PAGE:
by Sarah Hughes
It was the one thing all our Grannies nagged us about when we were teenagers wasn’t it?
“Stand up straight!”
I hate to say it folks, but they were right. We all look so much better when we have good posture. Our Grannies told us we’d look taller and slimmer if we pushed our shoulders back, lifted our chin and elongated our spine… and anecdotally I’d say that’s true. I’ve been a Pilates instructor for 12 years I have seen clients look a dress size smaller just by learning some basic Pilates principles and focusing on posture rather than weight loss.
But whereas historically what we thought about good posture was always linked to aesthetics, it turns out the benefits of it run much, much deeper. In fact, a randomised trial carried out in 2015 concluded that ‘adopting an upright seated posture in the face of stress can maintain self-esteem, reduce negative mood, and increase positive mood compared to a slumped posture. Furthermore, sitting upright increases the rate of speech and reduces self-focus.’
It turns out that sitting upright may be a simple behavioural strategy to help build resilience to stress. Who knew!?
Other robust studies have proven that upright posture has a positive effect on anxiety and depressive symptoms and researchers have even shown that participants were less able to recall positive memories whilst sitting slumped than they were if they were sitting up tall.
This research was all new to me whilst researching this article, but it absolutely makes sense. Good posture is bound to make us feel a bit more confident, and therefore raise self-eteem. And the higher our self esteem, the happier and more optimistic we tend to feel, right?
Aside from posture being a mood-booster, you can also add the following physical wins:
Having good posture puts less tress on bones and joints (which can only be a good thing as we age and our bones degenerate)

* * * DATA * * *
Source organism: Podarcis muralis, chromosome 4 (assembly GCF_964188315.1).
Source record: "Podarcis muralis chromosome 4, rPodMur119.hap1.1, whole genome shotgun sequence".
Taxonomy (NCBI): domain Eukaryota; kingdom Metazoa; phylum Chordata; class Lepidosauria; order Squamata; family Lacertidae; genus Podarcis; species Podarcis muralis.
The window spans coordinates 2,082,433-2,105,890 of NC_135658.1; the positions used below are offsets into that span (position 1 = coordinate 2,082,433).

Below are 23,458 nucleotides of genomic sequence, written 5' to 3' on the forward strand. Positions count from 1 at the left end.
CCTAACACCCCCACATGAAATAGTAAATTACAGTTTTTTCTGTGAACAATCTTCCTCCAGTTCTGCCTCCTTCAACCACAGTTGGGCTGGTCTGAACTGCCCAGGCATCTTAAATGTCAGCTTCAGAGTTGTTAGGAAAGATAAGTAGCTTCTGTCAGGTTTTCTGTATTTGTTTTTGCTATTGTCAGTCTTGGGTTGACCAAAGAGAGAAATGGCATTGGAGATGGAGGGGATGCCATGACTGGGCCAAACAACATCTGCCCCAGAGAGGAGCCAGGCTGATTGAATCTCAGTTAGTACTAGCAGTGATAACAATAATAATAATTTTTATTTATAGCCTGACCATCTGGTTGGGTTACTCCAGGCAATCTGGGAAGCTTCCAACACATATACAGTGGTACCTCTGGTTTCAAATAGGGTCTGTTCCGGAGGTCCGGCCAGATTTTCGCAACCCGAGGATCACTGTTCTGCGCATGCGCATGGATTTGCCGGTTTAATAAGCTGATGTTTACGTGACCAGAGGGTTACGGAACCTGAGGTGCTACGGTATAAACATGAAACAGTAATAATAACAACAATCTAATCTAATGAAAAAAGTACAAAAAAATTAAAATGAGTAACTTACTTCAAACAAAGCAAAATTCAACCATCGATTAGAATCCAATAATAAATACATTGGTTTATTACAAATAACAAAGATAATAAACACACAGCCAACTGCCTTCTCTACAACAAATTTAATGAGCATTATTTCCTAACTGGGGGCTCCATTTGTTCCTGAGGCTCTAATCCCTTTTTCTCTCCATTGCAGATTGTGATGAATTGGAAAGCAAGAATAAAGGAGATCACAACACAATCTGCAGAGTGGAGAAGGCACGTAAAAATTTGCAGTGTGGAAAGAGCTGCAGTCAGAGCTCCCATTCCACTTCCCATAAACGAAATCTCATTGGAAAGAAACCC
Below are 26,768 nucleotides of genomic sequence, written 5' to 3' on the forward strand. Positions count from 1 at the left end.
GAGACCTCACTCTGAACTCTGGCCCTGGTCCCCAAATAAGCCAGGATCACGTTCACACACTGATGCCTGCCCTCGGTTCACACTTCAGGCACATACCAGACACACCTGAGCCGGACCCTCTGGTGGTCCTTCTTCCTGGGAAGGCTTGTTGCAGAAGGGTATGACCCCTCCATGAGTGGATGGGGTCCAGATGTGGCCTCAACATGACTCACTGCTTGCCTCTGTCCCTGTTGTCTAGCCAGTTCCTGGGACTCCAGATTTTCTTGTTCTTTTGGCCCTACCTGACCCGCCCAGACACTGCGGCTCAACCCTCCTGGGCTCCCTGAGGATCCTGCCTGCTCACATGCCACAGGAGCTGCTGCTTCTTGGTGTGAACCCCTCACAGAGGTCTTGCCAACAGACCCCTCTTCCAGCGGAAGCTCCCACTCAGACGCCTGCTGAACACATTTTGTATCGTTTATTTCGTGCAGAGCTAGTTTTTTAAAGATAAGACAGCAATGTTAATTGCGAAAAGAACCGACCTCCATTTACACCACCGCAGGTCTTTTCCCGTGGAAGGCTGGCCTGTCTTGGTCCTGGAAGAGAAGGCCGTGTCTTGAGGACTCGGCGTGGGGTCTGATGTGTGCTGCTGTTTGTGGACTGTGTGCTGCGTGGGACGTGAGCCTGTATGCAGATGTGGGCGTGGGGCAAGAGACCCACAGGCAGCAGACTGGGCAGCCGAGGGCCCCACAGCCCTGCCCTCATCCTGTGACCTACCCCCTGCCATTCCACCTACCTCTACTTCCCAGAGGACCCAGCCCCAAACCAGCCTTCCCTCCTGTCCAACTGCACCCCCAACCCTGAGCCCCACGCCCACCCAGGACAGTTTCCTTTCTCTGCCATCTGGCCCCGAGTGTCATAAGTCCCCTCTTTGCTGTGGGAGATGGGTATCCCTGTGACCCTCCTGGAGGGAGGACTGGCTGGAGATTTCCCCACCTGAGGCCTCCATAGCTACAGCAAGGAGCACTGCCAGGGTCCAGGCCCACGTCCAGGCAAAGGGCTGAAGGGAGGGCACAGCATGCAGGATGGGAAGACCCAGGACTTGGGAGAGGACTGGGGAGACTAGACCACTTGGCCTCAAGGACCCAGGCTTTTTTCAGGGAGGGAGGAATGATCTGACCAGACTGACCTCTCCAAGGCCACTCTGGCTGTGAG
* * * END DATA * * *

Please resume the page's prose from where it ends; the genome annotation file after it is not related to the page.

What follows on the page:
It helps us breath more easily since an open-chest posture gives more space for your lungs to expand
It strengthens our core muscles by activating them to keep us upright - saving time on those crunches and planks
Good posture whilst exercising helps you maintain correct form meaning you’re less likely to get injured
So now we know why we should strive for the posture our Granny wanted for us; how do we go about achieving it?
Here are my 5 top tips for improving posture fast:
Relax, then look in the mirror and give yourself a postural assessment. Ideally, your head is in alignment with the spine, right on top of the body, not jutting forward or back, or leaning left or right. Your shoulders are even and down away from the ears. Your pelvis is in a neutral position so you’re not pressing it forward or sticking your bottom out. Your hips, knees and ankles are in a fairly straight line rather than the toes being turned in, or turned out ballerina style. When you are aware of your postural quirks (and we all have them!) you can go about making changes to them. Awareness is key.
Stretch every day. It doesn’t have to be a full yoga routine, just a few neck circles, shoulder rolls, arm circles, gentle toe touches will release tension and tightness and help you realign your spine.
Move regularly! With so many of us now working from home it’s far too easy to spend eight straight hours sitting hunched in front of a laptop. Set an alarm on your phone to remind you to get up each hour, take a bit of a stretch and get the legs moving. Just the act of standing up will lengthen the hip flexors and elongate the spine. If you can get out for a brisk 15-minute walk during your lunch break with a focus on engaging the core and standing tall, even better.
Lift your phone to eye level! This is a huge one. Over my time as a Pilates Instructor, I’ve seen increasing amounts of younger people regularly complaining of tech-neck (aka aches and pains in the neck due to constantly looking down at a screen.) Try to get into the habit of lifting the phone to you, rather than you looking down at it. This way you can keep your chin lifted, parallel to the floor and keep the cervical vertebrae stacked rather than curved.
Invest some time in Pilates! A strong core is vital for maintaining great posture. Well obviously I was going to say that; Pilates fanatic that I am. But genuinely, even if you can’t find time for an in-person class, 30 minutes a few times per week online will give you huge results. If funds allow, book a one-to-one with a Pilates teacher first so that you have the basics covered.